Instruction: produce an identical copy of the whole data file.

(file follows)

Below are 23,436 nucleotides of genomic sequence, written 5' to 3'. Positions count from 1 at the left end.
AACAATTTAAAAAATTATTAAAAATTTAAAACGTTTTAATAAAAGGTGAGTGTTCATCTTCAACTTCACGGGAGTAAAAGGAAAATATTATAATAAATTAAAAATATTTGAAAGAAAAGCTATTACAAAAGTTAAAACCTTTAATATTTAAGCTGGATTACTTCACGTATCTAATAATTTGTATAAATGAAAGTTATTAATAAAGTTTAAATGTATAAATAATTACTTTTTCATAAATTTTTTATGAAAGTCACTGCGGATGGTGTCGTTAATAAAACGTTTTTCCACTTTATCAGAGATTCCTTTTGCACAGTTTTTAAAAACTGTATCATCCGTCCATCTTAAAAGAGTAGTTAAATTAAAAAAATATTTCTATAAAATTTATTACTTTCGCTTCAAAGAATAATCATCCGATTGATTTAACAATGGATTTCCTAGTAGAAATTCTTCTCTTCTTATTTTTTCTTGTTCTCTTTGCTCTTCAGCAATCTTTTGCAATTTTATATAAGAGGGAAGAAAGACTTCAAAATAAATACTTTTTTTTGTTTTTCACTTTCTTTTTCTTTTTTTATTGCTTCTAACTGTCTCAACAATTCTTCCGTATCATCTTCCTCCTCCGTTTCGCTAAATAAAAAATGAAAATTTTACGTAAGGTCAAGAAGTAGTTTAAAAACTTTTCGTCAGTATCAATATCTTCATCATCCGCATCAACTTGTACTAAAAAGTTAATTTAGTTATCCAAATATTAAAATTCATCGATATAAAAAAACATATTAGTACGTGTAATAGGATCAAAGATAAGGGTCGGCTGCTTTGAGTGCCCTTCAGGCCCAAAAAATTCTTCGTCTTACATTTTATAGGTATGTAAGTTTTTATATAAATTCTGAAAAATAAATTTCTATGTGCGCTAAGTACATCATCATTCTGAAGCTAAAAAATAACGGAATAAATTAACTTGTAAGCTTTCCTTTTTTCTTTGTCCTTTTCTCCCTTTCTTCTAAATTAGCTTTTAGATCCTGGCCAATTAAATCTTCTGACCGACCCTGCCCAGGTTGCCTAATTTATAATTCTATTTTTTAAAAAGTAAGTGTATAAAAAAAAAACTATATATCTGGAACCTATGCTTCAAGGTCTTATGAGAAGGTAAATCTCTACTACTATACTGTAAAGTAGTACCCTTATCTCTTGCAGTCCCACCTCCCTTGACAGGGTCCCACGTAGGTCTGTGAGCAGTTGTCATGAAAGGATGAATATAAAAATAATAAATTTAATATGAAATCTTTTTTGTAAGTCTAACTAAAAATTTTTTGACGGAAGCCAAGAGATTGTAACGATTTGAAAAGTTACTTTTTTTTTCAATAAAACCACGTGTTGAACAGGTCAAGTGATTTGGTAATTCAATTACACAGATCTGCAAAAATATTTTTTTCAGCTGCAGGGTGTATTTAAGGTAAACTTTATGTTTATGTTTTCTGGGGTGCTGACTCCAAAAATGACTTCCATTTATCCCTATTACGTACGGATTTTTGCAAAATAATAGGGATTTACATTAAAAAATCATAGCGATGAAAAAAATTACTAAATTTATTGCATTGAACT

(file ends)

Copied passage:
Below are 23,436 nucleotides of genomic sequence, written 5' to 3'. Positions count from 1 at the left end.
AACAATTTAAAAAATTATTAAAAATTTAAAACGTTTTAATAAAAGGTGAGTGTTCATCTTCAACTTCACGGGAGTAAAAGGAAAATATTATAATAAATTAAAAATATTTGAAAGAAAAGCTATTACAAAAGTTAAAACCTTTAATATTTAAGCTGGATTACTTCACGTATCTAATAATTTGTATAAATGAAAGTTATTAATAAAGTTTAAATGTATAAATAATTACTTTTTCATAAATTTTTTATGAAAGTCACTGCGGATGGTGTCGTTAATAAAACGTTTTTCCACTTTATCAGAGATTCCTTTTGCACAGTTTTTAAAAACTGTATCATCCGTCCATCTTAAAAGAGTAGTTAAATTAAAAAAATATTTCTATAAAATTTATTACTTTCGCTTCAAAGAATAATCATCCGATTGATTTAACAATGGATTTCCTAGTAGAAATTCTTCTCTTCTTATTTTTTCTTGTTCTCTTTGCTCTTCAGCAATCTTTTGCAATTTTATATAAGAGGGAAGAAAGACTTCAAAATAAATACTTTTTTTTGTTTTTCACTTTCTTTTTCTTTTTTTATTGCTTCTAACTGTCTCAACAATTCTTCCGTATCATCTTCCTCCTCCGTTTCGCTAAATAAAAAATGAAAATTTTACGTAAGGTCAAGAAGTAGTTTAAAAACTTTTCGTCAGTATCAATATCTTCATCATCCGCATCAACTTGTACTAAAAAGTTAATTTAGTTATCCAAATATTAAAATTCATCGATATAAAAAAACATATTAGTACGTGTAATAGGATCAAAGATAAGGGTCGGCTGCTTTGAGTGCCCTTCAGGCCCAAAAAATTCTTCGTCTTACATTTTATAGGTATGTAAGTTTTTATATAAATTCTGAAAAATAAATTTCTATGTGCGCTAAGTACATCATCATTCTGAAGCTAAAAAATAACGGAATAAATTAACTTGTAAGCTTTCCTTTTTTCTTTGTCCTTTTCTCCCTTTCTTCTAAATTAGCTTTTAGATCCTGGCCAATTAAATCTTCTGACCGACCCTGCCCAGGTTGCCTAATTTATAATTCTATTTTTTAAAAAGTAAGTGTATAAAAAAAAAACTATATATCTGGAACCTATGCTTCAAGGTCTTATGAGAAGGTAAATCTCTACTACTATACTGTAAAGTAGTACCCTTATCTCTTGCAGTCCCACCTCCCTTGACAGGGTCCCACGTAGGTCTGTGAGCAGTTGTCATGAAAGGATGAATATAAAAATAATAAATTTAATATGAAATCTTTTTTGTAAGTCTAACTAAAAATTTTTTGACGGAAGCCAAGAGATTGTAACGATTTGAAAAGTTACTTTTTTTTTCAATAAAACCACGTGTTGAACAGGTCAAGTGATTTGGTAATTCAATTACACAGATCTGCAAAAATATTTTTTTCAGCTGCAGGGTGTATTTAAGGTAAACTTTATGTTTATGTTTTCTGGGGTGCTGACTCCAAAAATGACTTCCATTTATCCCTATTACGTACGGATTTTTGCAAAATAATAGGGATTTACATTAAAAAATCATAGCGATGAAAAAAATTACTAAATTTATTGCATTGAACT